Strand of Oaks’ In Heaven is dramatic, the songs serious and filled with anthemic hooks. Band mastermind Tim Showalter channels ’90s angst, but also reaches back to the 1980s for a little bit of chime.
Strand of Oaks is singer-songwriter-guitarist Showalter, plus a band. His music began as folk, but his albums have consistently built upon that sound. The folk underpinnings are present on all of In Heaven’s songs, though. They’re held together with piano and vocal melodies, but as you use your imagination to strip out the decorative musical elements, you can still hear the solid frames of an acoustic song. There are interesting touches, like keyboard and violin, but Showalter puts the song upfront.
On “Galacticana,” a folksy ballad, the track bobs on a strum that might not actually be audible. Instead piano dances around drums that insert a rhythmic skip into the tune. The chorus, “I don’t want to drag you down,” is beautiful, recalling The Rolling Stones’ soaring “Wild Horses.” A simple, distorted guitar solo gives the track some grit, establishing it as something other than classic rock, also aided by a brief chunky guitar riff that lifts the song, for a moment, in a ’90s kind of way.
Showalter doesn’t hide from that era of music, featuring James Iha of the Smashing Pumpkins on “Easter,” which includes wonderfully abstract lyrics: “And she’s my Easter / Watch me as I fall / To the Lincoln Highway where I was born.” The flip side of that abstraction is “Jimi and Stan,” a tune about Showalter’s beloved cat meeting Jimi Hendrix in heaven: “Jimi and Stan in heaven/ Making friends going to shows / In my dreams I just hope they’re having a blast.” Showalter mirrors the earnestness of the lyrics in his vocals, using a sing-song cadence that would sound child-like if not for his relentless adult intensity.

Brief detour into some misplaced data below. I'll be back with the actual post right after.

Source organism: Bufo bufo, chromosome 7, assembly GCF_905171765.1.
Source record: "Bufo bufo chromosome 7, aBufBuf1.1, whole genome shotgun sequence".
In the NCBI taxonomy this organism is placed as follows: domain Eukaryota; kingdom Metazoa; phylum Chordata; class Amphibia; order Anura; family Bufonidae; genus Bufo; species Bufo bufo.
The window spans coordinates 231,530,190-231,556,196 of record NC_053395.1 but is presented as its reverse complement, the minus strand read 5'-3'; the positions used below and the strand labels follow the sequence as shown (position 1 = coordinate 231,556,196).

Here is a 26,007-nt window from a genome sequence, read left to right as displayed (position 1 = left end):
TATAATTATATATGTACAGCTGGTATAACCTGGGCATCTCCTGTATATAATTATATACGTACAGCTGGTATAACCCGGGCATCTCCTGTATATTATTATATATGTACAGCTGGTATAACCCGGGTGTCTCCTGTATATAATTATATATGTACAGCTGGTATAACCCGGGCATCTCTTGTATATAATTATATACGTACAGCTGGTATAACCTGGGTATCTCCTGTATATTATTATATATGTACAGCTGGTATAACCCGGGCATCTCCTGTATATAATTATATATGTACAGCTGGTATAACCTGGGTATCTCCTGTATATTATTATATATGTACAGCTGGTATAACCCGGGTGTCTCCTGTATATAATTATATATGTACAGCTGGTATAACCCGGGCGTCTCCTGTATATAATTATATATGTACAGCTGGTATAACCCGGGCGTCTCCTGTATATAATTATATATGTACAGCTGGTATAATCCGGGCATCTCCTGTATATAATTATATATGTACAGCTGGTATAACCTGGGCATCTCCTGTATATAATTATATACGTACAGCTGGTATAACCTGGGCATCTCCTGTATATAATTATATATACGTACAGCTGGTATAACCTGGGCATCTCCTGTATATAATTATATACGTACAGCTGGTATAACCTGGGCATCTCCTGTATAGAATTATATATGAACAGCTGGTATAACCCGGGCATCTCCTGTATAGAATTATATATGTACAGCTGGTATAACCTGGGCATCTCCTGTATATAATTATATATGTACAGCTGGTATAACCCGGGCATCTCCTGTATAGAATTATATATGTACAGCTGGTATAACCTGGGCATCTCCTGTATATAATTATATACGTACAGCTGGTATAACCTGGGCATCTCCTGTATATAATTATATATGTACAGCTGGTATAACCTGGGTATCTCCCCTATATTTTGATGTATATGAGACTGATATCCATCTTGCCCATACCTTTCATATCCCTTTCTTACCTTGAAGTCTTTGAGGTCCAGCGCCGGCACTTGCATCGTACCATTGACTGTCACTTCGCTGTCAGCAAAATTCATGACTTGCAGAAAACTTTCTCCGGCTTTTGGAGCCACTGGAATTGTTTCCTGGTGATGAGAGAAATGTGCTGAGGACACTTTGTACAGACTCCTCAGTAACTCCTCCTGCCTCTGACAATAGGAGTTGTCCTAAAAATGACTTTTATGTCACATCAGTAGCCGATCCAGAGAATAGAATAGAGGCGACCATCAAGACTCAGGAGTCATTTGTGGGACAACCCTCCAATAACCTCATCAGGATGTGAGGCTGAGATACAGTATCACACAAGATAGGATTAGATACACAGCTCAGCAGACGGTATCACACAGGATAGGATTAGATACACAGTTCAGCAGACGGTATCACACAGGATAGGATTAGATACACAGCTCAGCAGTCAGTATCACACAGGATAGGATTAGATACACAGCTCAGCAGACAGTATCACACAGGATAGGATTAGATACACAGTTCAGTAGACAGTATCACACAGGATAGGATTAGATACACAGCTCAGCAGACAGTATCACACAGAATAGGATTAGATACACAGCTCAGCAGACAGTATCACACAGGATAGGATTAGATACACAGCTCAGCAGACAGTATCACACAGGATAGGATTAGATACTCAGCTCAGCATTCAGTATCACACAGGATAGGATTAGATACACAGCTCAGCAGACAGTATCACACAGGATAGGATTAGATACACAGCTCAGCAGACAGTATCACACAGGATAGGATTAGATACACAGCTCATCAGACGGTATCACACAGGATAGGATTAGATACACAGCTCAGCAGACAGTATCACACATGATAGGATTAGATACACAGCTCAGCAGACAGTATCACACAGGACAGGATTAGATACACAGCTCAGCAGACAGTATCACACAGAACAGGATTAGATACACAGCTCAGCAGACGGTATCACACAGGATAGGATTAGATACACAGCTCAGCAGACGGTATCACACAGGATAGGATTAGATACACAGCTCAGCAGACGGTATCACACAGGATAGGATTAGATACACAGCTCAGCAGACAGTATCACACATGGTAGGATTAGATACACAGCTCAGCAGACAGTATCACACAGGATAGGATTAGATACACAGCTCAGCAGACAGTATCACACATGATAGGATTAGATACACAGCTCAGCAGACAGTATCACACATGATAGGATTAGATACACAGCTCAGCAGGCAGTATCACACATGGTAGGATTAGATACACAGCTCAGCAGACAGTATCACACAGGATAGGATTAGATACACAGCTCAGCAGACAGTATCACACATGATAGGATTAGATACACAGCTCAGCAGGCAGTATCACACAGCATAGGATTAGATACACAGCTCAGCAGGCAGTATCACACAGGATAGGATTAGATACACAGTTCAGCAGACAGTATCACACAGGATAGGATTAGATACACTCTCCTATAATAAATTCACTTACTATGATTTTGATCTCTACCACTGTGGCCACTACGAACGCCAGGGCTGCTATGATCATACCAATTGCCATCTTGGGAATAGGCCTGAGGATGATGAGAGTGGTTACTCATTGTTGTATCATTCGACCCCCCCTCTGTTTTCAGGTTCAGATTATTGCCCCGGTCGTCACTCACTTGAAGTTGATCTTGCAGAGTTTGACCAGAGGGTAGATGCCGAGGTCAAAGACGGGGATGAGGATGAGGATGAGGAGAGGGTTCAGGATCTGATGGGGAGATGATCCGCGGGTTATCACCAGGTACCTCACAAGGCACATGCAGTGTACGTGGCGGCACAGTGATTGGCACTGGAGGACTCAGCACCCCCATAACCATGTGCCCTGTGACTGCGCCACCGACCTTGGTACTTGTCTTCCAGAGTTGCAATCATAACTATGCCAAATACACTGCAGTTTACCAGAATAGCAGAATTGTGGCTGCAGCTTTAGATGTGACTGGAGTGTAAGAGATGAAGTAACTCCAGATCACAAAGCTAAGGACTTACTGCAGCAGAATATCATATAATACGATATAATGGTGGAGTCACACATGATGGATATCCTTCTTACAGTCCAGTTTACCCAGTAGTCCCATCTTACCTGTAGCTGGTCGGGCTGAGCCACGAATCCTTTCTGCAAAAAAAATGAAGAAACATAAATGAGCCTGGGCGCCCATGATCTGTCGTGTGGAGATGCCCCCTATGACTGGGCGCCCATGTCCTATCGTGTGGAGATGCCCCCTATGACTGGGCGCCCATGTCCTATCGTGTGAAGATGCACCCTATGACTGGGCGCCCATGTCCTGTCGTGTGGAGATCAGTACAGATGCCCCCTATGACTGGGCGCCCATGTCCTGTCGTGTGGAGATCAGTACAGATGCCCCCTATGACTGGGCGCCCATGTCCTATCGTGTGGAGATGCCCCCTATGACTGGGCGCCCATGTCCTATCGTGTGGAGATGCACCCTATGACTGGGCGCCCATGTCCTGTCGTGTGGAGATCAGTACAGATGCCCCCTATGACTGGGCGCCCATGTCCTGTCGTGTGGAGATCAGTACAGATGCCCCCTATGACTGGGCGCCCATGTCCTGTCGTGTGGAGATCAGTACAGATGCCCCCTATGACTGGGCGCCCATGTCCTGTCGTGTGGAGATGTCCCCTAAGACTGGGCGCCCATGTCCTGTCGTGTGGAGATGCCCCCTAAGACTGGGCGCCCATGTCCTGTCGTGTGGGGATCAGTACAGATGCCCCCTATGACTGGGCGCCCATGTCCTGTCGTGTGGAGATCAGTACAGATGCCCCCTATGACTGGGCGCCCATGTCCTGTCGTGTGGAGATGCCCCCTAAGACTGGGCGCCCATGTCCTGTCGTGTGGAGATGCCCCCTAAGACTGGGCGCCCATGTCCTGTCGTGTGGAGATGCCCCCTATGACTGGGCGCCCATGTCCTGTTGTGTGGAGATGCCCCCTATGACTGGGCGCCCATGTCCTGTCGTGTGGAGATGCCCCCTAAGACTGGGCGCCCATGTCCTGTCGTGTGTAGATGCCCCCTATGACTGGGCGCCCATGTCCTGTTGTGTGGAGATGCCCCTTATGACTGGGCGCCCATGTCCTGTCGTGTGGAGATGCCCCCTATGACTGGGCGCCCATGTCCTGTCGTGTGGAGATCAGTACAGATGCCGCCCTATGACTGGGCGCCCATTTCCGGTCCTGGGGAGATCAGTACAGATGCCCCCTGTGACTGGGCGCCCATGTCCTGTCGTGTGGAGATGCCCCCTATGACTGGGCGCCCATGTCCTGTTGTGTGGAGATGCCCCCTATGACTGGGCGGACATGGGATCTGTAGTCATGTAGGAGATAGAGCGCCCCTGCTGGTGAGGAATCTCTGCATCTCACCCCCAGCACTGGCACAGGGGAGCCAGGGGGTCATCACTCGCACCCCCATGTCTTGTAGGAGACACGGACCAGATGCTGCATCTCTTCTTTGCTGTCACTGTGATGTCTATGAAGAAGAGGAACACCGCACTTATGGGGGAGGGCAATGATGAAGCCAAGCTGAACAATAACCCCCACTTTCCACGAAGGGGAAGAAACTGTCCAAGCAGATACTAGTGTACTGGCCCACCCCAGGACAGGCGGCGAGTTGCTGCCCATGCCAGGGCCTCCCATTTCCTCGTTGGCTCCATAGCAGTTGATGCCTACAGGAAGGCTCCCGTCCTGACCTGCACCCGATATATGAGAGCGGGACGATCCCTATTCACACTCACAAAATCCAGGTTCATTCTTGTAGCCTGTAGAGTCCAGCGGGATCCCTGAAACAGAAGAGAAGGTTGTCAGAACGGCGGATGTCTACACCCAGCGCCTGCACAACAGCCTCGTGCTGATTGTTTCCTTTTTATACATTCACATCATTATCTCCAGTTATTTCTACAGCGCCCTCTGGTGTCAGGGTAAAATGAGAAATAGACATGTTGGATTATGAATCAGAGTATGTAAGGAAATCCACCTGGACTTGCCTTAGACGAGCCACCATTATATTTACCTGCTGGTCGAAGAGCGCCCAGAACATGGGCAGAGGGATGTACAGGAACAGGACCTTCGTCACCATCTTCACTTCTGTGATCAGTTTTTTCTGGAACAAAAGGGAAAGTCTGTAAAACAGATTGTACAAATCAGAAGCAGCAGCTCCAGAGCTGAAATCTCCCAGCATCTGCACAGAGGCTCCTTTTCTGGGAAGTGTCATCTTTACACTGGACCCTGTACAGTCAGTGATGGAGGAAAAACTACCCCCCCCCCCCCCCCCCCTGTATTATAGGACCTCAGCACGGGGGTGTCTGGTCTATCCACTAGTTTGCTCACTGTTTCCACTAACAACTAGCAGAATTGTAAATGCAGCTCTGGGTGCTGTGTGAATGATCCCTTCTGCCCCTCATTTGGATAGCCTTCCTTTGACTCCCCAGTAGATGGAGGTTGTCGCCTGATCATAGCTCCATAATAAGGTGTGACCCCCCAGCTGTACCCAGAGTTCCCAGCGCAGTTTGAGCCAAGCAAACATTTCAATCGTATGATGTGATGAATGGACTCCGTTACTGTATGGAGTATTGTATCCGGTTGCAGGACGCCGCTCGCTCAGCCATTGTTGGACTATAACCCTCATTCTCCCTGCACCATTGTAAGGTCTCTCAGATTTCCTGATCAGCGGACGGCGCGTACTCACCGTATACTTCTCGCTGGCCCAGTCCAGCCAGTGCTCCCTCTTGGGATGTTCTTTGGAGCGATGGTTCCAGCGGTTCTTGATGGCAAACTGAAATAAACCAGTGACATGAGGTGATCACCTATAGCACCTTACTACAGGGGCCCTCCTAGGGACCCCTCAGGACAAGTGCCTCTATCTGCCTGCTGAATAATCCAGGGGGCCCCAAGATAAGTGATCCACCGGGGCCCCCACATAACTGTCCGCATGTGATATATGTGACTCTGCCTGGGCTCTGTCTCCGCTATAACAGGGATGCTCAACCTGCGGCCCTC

While the Strand of Oaks songs have a familiar straight-forwardness, Showalter isn’t afraid to play with sounds. “Sunbathers” uses shiny and delayed guitar to craft tones that would fit right in on U2’s The Unforgettable Fire. “Sister Saturn” has spacey synth and a keyboard solo that sounds like keytar. But “Carbon,” which falls between those two in the track order, is led with haunting fiddle courtesy of Scott Moore, creating a sound like R.E.M., another ’80s band.
In Heaven is more than touchstones from other musical times, though. Showalter pulls from different sonic eras, but his voice is so strong and unique that Strand of Oaks never sounds derivative. The various influences are audible, but Showalter is able to put a distinctive, and dramatic, stamp on them.